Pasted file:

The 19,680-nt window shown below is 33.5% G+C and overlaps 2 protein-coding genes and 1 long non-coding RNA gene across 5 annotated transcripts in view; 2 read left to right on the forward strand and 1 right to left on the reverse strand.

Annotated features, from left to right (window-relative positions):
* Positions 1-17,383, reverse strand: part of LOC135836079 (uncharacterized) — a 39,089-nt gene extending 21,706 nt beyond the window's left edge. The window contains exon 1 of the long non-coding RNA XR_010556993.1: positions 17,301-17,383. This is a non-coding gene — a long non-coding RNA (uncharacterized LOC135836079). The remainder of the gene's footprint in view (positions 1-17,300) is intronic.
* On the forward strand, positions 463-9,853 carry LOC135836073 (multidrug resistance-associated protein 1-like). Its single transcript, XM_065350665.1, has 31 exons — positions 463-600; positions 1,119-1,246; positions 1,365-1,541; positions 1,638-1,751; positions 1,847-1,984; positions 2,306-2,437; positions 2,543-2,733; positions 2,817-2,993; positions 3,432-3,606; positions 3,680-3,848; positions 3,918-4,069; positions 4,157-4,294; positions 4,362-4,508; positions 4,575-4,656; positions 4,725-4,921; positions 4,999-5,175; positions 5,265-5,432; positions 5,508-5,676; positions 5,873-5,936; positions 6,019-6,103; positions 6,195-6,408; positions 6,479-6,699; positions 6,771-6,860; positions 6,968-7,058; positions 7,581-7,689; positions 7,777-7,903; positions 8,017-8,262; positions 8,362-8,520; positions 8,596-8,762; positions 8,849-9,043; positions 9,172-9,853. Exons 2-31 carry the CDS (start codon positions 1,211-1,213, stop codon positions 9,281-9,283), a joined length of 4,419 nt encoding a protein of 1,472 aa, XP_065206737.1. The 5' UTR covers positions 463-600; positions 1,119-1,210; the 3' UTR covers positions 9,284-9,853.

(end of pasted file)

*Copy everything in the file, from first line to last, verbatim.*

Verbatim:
The 19,680-nt window shown below is 33.5% G+C and overlaps 2 protein-coding genes and 1 long non-coding RNA gene across 5 annotated transcripts in view; 2 read left to right on the forward strand and 1 right to left on the reverse strand.

Annotated features, from left to right (window-relative positions):
* Positions 1-17,383, reverse strand: part of LOC135836079 (uncharacterized) — a 39,089-nt gene extending 21,706 nt beyond the window's left edge. The window contains exon 1 of the long non-coding RNA XR_010556993.1: positions 17,301-17,383. This is a non-coding gene — a long non-coding RNA (uncharacterized LOC135836079). The remainder of the gene's footprint in view (positions 1-17,300) is intronic.
* On the forward strand, positions 463-9,853 carry LOC135836073 (multidrug resistance-associated protein 1-like). Its single transcript, XM_065350665.1, has 31 exons — positions 463-600; positions 1,119-1,246; positions 1,365-1,541; positions 1,638-1,751; positions 1,847-1,984; positions 2,306-2,437; positions 2,543-2,733; positions 2,817-2,993; positions 3,432-3,606; positions 3,680-3,848; positions 3,918-4,069; positions 4,157-4,294; positions 4,362-4,508; positions 4,575-4,656; positions 4,725-4,921; positions 4,999-5,175; positions 5,265-5,432; positions 5,508-5,676; positions 5,873-5,936; positions 6,019-6,103; positions 6,195-6,408; positions 6,479-6,699; positions 6,771-6,860; positions 6,968-7,058; positions 7,581-7,689; positions 7,777-7,903; positions 8,017-8,262; positions 8,362-8,520; positions 8,596-8,762; positions 8,849-9,043; positions 9,172-9,853. Exons 2-31 carry the CDS (start codon positions 1,211-1,213, stop codon positions 9,281-9,283), a joined length of 4,419 nt encoding a protein of 1,472 aa, XP_065206737.1. The 5' UTR covers positions 463-600; positions 1,119-1,210; the 3' UTR covers positions 9,284-9,853.